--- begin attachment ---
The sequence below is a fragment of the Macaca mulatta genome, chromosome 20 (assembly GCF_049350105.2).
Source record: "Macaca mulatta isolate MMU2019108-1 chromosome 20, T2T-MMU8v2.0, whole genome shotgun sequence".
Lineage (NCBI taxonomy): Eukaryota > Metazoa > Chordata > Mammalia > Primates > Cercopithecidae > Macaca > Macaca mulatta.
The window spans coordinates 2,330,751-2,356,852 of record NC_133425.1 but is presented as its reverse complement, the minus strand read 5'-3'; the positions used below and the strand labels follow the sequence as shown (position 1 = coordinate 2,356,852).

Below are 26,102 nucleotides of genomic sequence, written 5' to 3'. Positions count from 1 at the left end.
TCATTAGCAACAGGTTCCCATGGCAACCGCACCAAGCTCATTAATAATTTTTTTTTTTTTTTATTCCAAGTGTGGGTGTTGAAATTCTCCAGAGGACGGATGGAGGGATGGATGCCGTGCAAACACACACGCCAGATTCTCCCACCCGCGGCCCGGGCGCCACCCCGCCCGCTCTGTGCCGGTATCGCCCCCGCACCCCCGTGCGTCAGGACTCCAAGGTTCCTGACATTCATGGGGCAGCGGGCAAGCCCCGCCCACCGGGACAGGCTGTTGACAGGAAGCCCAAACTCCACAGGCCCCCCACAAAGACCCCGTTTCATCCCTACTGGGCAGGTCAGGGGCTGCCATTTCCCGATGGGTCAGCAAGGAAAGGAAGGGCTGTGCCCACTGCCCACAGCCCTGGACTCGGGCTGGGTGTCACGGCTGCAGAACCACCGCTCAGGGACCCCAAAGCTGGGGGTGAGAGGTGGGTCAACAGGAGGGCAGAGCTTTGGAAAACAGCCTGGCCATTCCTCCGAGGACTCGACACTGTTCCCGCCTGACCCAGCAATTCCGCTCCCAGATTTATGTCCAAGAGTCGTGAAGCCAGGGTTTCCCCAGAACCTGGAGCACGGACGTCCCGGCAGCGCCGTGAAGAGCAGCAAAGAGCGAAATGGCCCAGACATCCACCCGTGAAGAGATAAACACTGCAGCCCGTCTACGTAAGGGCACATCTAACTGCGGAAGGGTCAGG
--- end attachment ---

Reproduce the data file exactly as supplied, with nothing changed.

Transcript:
The sequence below is a fragment of the Macaca mulatta genome, chromosome 20 (assembly GCF_049350105.2).
Source record: "Macaca mulatta isolate MMU2019108-1 chromosome 20, T2T-MMU8v2.0, whole genome shotgun sequence".
Lineage (NCBI taxonomy): Eukaryota > Metazoa > Chordata > Mammalia > Primates > Cercopithecidae > Macaca > Macaca mulatta.
The window spans coordinates 2,330,751-2,356,852 of record NC_133425.1 but is presented as its reverse complement, the minus strand read 5'-3'; the positions used below and the strand labels follow the sequence as shown (position 1 = coordinate 2,356,852).

Below are 26,102 nucleotides of genomic sequence, written 5' to 3'. Positions count from 1 at the left end.
TCATTAGCAACAGGTTCCCATGGCAACCGCACCAAGCTCATTAATAATTTTTTTTTTTTTTTATTCCAAGTGTGGGTGTTGAAATTCTCCAGAGGACGGATGGAGGGATGGATGCCGTGCAAACACACACGCCAGATTCTCCCACCCGCGGCCCGGGCGCCACCCCGCCCGCTCTGTGCCGGTATCGCCCCCGCACCCCCGTGCGTCAGGACTCCAAGGTTCCTGACATTCATGGGGCAGCGGGCAAGCCCCGCCCACCGGGACAGGCTGTTGACAGGAAGCCCAAACTCCACAGGCCCCCCACAAAGACCCCGTTTCATCCCTACTGGGCAGGTCAGGGGCTGCCATTTCCCGATGGGTCAGCAAGGAAAGGAAGGGCTGTGCCCACTGCCCACAGCCCTGGACTCGGGCTGGGTGTCACGGCTGCAGAACCACCGCTCAGGGACCCCAAAGCTGGGGGTGAGAGGTGGGTCAACAGGAGGGCAGAGCTTTGGAAAACAGCCTGGCCATTCCTCCGAGGACTCGACACTGTTCCCGCCTGACCCAGCAATTCCGCTCCCAGATTTATGTCCAAGAGTCGTGAAGCCAGGGTTTCCCCAGAACCTGGAGCACGGACGTCCCGGCAGCGCCGTGAAGAGCAGCAAAGAGCGAAATGGCCCAGACATCCACCCGTGAAGAGATAAACACTGCAGCCCGTCTACGTAAGGGCACATCTAACTGCGGAAGGGTCAGG